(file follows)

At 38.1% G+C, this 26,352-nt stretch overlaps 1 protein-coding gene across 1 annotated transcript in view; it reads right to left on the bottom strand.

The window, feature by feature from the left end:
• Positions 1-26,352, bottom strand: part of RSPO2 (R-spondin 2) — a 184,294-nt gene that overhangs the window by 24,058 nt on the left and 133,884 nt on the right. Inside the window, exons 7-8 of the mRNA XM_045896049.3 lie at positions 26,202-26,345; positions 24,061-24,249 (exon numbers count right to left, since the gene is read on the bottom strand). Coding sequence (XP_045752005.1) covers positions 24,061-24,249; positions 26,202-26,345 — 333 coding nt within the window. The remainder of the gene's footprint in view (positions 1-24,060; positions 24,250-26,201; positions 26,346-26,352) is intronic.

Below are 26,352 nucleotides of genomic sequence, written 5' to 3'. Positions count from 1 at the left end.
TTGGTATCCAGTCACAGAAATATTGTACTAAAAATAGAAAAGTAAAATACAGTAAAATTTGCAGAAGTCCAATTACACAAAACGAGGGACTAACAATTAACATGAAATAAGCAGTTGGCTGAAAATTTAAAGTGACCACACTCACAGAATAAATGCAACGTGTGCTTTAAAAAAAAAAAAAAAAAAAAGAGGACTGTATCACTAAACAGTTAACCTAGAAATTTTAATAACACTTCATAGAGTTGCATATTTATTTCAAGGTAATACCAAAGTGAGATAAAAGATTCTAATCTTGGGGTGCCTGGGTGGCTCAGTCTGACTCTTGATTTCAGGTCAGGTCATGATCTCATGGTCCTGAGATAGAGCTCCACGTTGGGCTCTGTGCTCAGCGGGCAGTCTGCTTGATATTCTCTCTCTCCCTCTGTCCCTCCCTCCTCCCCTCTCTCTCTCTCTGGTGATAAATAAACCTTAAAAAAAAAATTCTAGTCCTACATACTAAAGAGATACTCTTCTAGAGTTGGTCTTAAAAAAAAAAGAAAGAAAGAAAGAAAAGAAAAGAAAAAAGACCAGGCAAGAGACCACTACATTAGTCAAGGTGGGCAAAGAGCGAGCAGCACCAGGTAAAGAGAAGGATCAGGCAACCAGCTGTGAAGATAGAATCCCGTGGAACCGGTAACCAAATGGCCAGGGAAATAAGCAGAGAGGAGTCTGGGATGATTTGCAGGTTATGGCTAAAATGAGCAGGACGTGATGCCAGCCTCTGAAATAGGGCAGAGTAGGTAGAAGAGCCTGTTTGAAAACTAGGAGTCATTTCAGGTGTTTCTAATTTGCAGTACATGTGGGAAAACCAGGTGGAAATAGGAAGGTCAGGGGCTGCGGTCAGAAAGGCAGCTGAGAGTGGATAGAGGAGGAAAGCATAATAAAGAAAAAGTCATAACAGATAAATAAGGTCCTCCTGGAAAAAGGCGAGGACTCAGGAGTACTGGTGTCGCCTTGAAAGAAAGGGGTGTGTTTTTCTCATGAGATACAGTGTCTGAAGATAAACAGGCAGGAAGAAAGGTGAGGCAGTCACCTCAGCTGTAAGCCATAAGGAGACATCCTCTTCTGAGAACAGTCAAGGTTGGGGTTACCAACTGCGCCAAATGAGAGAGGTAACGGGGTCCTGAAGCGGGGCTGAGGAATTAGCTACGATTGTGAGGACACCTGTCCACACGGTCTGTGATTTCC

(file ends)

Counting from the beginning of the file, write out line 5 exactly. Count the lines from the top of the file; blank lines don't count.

TTGGTATCCAGTCACAGAAATATTGTACTAAAAATAGAAAAGTAAAATACAGTAAAATTTGCAGAAGTCCAATTACACAAAACGAGGGACTAACAATTAACATGAAATAAGCAGTTGGCTGAAAATTTAAAGTGACCACACTCACAGAATAAATGCAACGTGTGCTTTAAAAAAAAAAAAAAAAAAAAGAGGACTGTATCACTAAACAGTTAACCTAGAAATTTTAATAACACTTCATAGAGTTGCATATTTATTTCAAGGTAATACCAAAGTGAGATAAAAGATTCTAATCTTGGGGTGCCTGGGTGGCTCAGTCTGACTCTTGATTTCAGGTCAGGTCATGATCTCATGGTCCTGAGATAGAGCTCCACGTTGGGCTCTGTGCTCAGCGGGCAGTCTGCTTGATATTCTCTCTCTCCCTCTGTCCCTCCCTCCTCCCCTCTCTCTCTCTCTGGTGATAAATAAACCTTAAAAAAAAAATTCTAGTCCTACATACTAAAGAGATACTCTTCTAGAGTTGGTCTTAAAAAAAAAAGAAAGAAAGAAAGAAAAGAAAAGAAAAAAGACCAGGCAAGAGACCACTACATTAGTCAAGGTGGGCAAAGAGCGAGCAGCACCAGGTAAAGAGAAGGATCAGGCAACCAGCTGTGAAGATAGAATCCCGTGGAACCGGTAACCAAATGGCCAGGGAAATAAGCAGAGAGGAGTCTGGGATGATTTGCAGGTTATGGCTAAAATGAGCAGGACGTGATGCCAGCCTCTGAAATAGGGCAGAGTAGGTAGAAGAGCCTGTTTGAAAACTAGGAGTCATTTCAGGTGTTTCTAATTTGCAGTACATGTGGGAAAACCAGGTGGAAATAGGAAGGTCAGGGGCTGCGGTCAGAAAGGCAGCTGAGAGTGGATAGAGGAGGAAAGCATAATAAAGAAAAAGTCATAACAGATAAATAAGGTCCTCCTGGAAAAAGGCGAGGACTCAGGAGTACTGGTGTCGCCTTGAAAGAAAGGGGTGTGTTTTTCTCATGAGATACAGTGTCTGAAGATAAACAGGCAGGAAGAAAGGTGAGGCAGTCACCTCAGCTGTAAGCCATAAGGAGACATCCTCTTCTGAGAACAGTCAAGGTTGGGGTTACCAACTGCGCCAAATGAGAGAGGTAACGGGGTCCTGAAGCGGGGCTGAGGAATTAGCTACGATTGTGAGGACACCTGTCCACACGGTCTGTGATTTCC